According to the spokesperson, the Torch, as the crest of University emblem, symbolizes the light of knowledge that this unique institution has been giving to generations since its inception. The motto "Courage to Know" represents the guiding principle of the student community. It is intended to develop courage among the students to realize their academic potential.

Successful people from all walks of life including Allama Muhammad Iqbal, Dr. Hargobind Khorana, Dr. Abdul Salam, Faiz Ahmed Faiz, Patras Bukhari, Muhammad Hussain Azad, Sufi Tabassum and many others great personalities had their association with GCU, which has been providing quality education for the last 145 years and would maintain its credibility as the best knowledge spreading institute.

GCU has the main hall (now called Dr. Abdus Salam Hall), postgraduate block, Bokhari auditorium (named after Patras Bokhari), chemistry block, and science block. GCU is comprised of faculties, centers and teaching departments such as Centers Chairs, Institutes Postgraduate Departments Schools Undergraduate Departments, and Center for Advanced Studies in Physics (CASP).

Talking about High Tension Laboratory (now CASP), he said it was established in 1954 by Dr. Rafi Muhammad Chaudhry to carry out experimental research in Atomic and Nuclear Physics. The CASP also offers M.Sc. in telecommunications and also B.Sc engineering in electronics & telecommunications, a four-year degree programme.

Higher Education Commission of Pakistan (HEC) has also established the National Centre for Mathematics (NCM) at the GC University for the advancement of mathematical sciences in Pakistan and to develop indigenous human resources and research capability in the field of mathematics, he said.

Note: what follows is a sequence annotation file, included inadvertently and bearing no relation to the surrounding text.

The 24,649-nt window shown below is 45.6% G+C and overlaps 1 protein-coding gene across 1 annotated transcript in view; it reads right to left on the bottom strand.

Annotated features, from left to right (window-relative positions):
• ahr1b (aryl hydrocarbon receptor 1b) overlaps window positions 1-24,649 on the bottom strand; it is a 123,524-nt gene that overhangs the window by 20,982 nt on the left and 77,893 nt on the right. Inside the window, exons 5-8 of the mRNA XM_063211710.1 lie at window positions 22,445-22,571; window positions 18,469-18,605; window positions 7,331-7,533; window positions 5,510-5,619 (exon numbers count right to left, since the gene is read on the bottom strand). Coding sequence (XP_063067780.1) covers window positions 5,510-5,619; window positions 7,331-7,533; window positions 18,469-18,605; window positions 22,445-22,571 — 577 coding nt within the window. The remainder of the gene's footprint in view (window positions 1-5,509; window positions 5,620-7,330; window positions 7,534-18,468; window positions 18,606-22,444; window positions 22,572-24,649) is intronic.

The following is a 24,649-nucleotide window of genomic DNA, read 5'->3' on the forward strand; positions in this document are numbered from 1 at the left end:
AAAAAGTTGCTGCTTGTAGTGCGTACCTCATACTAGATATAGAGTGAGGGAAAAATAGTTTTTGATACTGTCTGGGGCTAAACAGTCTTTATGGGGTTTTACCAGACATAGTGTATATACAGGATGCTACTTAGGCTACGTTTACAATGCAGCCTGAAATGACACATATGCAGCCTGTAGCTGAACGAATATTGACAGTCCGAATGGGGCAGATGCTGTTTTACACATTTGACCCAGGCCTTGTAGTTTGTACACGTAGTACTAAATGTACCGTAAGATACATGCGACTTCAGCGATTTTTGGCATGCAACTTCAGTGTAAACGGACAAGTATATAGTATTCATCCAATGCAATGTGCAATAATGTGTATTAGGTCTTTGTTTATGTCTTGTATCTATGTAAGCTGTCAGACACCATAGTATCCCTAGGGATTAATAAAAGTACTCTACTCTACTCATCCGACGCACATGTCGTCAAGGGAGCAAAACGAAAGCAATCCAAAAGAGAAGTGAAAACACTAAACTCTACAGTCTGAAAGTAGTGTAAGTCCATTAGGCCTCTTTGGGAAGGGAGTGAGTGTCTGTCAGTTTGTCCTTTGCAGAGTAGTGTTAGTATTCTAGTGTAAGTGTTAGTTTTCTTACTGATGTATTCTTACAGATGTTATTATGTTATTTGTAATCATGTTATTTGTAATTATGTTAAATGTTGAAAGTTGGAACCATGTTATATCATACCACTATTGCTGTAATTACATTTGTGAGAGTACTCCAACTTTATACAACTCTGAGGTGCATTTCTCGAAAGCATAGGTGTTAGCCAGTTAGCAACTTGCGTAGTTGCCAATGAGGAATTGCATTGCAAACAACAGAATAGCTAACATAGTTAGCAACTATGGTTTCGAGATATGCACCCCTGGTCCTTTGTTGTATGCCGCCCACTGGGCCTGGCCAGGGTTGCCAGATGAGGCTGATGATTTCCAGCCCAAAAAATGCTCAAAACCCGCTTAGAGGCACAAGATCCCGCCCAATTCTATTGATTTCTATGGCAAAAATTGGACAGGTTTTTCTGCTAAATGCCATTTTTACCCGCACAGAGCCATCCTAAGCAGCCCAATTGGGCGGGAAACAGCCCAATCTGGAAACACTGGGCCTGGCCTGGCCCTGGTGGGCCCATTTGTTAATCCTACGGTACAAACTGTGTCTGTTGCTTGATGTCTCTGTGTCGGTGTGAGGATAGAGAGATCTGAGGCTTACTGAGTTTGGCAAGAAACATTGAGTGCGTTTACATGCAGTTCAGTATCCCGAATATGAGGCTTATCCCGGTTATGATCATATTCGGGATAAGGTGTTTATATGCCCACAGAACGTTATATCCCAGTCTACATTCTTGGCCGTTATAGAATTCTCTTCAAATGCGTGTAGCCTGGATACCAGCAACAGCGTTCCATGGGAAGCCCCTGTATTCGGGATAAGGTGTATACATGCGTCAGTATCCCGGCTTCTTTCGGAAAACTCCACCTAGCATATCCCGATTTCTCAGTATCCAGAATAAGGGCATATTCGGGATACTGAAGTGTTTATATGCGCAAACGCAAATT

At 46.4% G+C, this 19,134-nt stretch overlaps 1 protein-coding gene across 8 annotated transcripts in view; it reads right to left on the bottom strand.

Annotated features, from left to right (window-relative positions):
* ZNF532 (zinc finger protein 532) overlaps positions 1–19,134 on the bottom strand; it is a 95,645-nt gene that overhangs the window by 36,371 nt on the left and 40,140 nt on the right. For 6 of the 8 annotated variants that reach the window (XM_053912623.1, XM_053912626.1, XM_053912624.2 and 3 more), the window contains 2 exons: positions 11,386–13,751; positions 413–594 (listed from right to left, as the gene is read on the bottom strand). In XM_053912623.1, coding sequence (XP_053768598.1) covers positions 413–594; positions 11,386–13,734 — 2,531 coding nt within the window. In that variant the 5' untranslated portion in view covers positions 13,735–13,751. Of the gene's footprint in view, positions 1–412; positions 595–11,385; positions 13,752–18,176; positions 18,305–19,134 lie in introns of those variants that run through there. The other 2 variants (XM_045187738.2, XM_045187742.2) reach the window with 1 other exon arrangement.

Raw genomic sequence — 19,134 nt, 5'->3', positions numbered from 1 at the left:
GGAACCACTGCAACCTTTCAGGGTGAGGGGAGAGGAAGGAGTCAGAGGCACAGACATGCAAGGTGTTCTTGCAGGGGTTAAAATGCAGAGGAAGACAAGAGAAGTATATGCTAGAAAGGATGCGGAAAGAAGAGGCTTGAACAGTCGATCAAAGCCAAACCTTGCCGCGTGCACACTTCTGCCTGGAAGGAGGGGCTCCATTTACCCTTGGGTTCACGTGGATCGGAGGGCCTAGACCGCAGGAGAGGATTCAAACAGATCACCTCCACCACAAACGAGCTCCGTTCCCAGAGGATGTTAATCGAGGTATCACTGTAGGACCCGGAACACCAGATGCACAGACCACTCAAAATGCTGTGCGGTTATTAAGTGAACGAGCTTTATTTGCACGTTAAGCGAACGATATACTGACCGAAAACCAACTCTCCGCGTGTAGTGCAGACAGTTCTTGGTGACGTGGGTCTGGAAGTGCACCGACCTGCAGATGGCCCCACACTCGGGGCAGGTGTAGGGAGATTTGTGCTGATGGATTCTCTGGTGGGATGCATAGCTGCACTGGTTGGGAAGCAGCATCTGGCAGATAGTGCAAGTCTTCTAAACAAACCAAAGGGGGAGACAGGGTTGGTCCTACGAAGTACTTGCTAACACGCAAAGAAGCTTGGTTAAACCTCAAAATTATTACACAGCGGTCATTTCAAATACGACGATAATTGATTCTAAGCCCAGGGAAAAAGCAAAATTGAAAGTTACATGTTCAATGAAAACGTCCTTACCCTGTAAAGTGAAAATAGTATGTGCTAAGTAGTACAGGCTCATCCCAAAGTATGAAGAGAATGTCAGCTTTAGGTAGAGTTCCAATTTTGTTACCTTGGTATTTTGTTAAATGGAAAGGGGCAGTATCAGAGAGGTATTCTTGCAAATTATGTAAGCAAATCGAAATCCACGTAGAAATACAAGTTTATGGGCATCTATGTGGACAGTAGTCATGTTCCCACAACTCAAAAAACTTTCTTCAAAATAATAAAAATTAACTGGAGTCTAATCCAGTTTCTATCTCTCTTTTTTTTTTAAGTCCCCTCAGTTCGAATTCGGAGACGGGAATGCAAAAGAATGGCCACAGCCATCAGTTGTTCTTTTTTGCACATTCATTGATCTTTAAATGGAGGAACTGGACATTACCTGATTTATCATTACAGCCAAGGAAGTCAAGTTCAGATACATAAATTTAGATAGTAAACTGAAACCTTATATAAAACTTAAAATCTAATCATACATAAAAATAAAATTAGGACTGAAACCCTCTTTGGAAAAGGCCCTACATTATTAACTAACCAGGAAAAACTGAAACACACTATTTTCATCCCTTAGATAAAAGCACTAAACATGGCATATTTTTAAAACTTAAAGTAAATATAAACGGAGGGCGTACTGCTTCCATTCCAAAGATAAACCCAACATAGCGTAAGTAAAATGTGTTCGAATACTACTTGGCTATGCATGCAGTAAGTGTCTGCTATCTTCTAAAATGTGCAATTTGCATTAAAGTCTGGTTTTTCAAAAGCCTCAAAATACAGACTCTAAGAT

THE GCU'S HUMAN RESOURCE DEVELOPMENT

Center arranges refresher courses for the faculty on different academic and administrative topics. He further said the GCU had a very proactive and ambitious physics facility, which is known as Salam Chair in Physics. This facility was named after noted theoretical physicist Dr. Abdus Salam.

The facility became operational in March 2000, and has initiated a number of academic programmes aimed at promoting activity in physics.

Some of its important achievements include 52 research publications in international journals, producing of three PhDs and nine M.Phil theses, establishment of plasma technology lab, and contracting handsome research grants from various funding agencies and research centre e.g. the Slam International Centre of Theoretical Physics (Italy), PAEC, KRL, PSF, and PCST.

According to Prof. Dr. Khalid Aftab, Vice-Chancellor GCU, students of GCU are different from others in terms of their tolerance, behavior, decency and conduct. The GCU provides freedom of expression, all kinds of curricular and co-curricular activities and congenial learning environment to the students so that they equip themselves with all the norms of academia to a certain degree.

He said that open dialogue & tolerance were imbued in students during their educational studies so that they could emerge as successful persons in every sphere of life. He said that we had qualified and experienced faculty, modern and latest educational facilities and a friendly and peaceful environment for the students of GCU.

Prof. Dr. Khalid Aftab believes that well cultured person is an asset for the society, country, and his family, and the GCU always puts strenuous efforts for promoting the students in a cultured way. According to him, education plays pivotal role in nation building and students need to focus on their respective disciplines. GCU has excellent traditions while a Ravian spirit is the spirit of enlightenment.